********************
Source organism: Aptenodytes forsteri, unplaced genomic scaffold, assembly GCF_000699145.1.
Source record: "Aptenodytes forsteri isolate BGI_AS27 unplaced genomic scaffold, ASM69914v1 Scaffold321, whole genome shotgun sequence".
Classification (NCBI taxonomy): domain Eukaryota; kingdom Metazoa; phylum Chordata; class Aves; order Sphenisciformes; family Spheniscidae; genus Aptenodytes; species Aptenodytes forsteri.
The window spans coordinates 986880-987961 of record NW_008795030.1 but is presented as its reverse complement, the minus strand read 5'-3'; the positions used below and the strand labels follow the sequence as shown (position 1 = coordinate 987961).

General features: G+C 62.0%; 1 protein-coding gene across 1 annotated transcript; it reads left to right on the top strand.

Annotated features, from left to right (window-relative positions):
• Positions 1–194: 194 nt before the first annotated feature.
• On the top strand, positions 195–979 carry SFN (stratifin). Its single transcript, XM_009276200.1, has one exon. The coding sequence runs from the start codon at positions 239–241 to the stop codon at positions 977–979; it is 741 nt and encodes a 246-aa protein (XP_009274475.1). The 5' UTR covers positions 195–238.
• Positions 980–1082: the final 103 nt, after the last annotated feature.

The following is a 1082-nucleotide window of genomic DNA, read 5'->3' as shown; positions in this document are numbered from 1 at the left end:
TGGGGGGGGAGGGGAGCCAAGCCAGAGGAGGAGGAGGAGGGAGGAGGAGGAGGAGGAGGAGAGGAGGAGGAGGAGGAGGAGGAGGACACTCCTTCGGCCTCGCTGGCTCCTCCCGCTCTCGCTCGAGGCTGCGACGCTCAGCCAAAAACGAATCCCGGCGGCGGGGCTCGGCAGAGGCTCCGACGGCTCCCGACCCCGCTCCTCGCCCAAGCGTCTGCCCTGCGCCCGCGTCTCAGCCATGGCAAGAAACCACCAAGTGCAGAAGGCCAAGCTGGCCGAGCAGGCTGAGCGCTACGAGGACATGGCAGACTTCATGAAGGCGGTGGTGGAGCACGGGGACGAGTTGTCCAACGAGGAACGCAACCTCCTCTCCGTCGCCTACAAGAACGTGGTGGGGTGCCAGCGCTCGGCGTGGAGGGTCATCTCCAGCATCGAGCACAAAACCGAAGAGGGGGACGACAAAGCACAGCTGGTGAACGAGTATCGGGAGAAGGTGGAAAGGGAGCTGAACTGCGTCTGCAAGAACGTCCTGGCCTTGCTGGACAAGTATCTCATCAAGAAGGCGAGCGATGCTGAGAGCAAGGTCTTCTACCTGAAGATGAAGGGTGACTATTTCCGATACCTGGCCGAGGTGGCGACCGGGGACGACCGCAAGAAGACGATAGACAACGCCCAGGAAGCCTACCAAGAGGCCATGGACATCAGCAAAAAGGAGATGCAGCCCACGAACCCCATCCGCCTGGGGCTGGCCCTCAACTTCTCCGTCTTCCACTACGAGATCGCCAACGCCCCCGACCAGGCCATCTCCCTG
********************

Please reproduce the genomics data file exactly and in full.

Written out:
Source organism: Aptenodytes forsteri, unplaced genomic scaffold, assembly GCF_000699145.1.
Source record: "Aptenodytes forsteri isolate BGI_AS27 unplaced genomic scaffold, ASM69914v1 Scaffold321, whole genome shotgun sequence".
Classification (NCBI taxonomy): domain Eukaryota; kingdom Metazoa; phylum Chordata; class Aves; order Sphenisciformes; family Spheniscidae; genus Aptenodytes; species Aptenodytes forsteri.
The window spans coordinates 986880-987961 of record NW_008795030.1 but is presented as its reverse complement, the minus strand read 5'-3'; the positions used below and the strand labels follow the sequence as shown (position 1 = coordinate 987961).

General features: G+C 62.0%; 1 protein-coding gene across 1 annotated transcript; it reads left to right on the top strand.

Annotated features, from left to right (window-relative positions):
• Positions 1–194: 194 nt before the first annotated feature.
• On the top strand, positions 195–979 carry SFN (stratifin). Its single transcript, XM_009276200.1, has one exon. The coding sequence runs from the start codon at positions 239–241 to the stop codon at positions 977–979; it is 741 nt and encodes a 246-aa protein (XP_009274475.1). The 5' UTR covers positions 195–238.
• Positions 980–1082: the final 103 nt, after the last annotated feature.

The following is a 1082-nucleotide window of genomic DNA, read 5'->3' as shown; positions in this document are numbered from 1 at the left end:
TGGGGGGGGAGGGGAGCCAAGCCAGAGGAGGAGGAGGAGGGAGGAGGAGGAGGAGGAGGAGAGGAGGAGGAGGAGGAGGAGGAGGACACTCCTTCGGCCTCGCTGGCTCCTCCCGCTCTCGCTCGAGGCTGCGACGCTCAGCCAAAAACGAATCCCGGCGGCGGGGCTCGGCAGAGGCTCCGACGGCTCCCGACCCCGCTCCTCGCCCAAGCGTCTGCCCTGCGCCCGCGTCTCAGCCATGGCAAGAAACCACCAAGTGCAGAAGGCCAAGCTGGCCGAGCAGGCTGAGCGCTACGAGGACATGGCAGACTTCATGAAGGCGGTGGTGGAGCACGGGGACGAGTTGTCCAACGAGGAACGCAACCTCCTCTCCGTCGCCTACAAGAACGTGGTGGGGTGCCAGCGCTCGGCGTGGAGGGTCATCTCCAGCATCGAGCACAAAACCGAAGAGGGGGACGACAAAGCACAGCTGGTGAACGAGTATCGGGAGAAGGTGGAAAGGGAGCTGAACTGCGTCTGCAAGAACGTCCTGGCCTTGCTGGACAAGTATCTCATCAAGAAGGCGAGCGATGCTGAGAGCAAGGTCTTCTACCTGAAGATGAAGGGTGACTATTTCCGATACCTGGCCGAGGTGGCGACCGGGGACGACCGCAAGAAGACGATAGACAACGCCCAGGAAGCCTACCAAGAGGCCATGGACATCAGCAAAAAGGAGATGCAGCCCACGAACCCCATCCGCCTGGGGCTGGCCCTCAACTTCTCCGTCTTCCACTACGAGATCGCCAACGCCCCCGACCAGGCCATCTCCCTG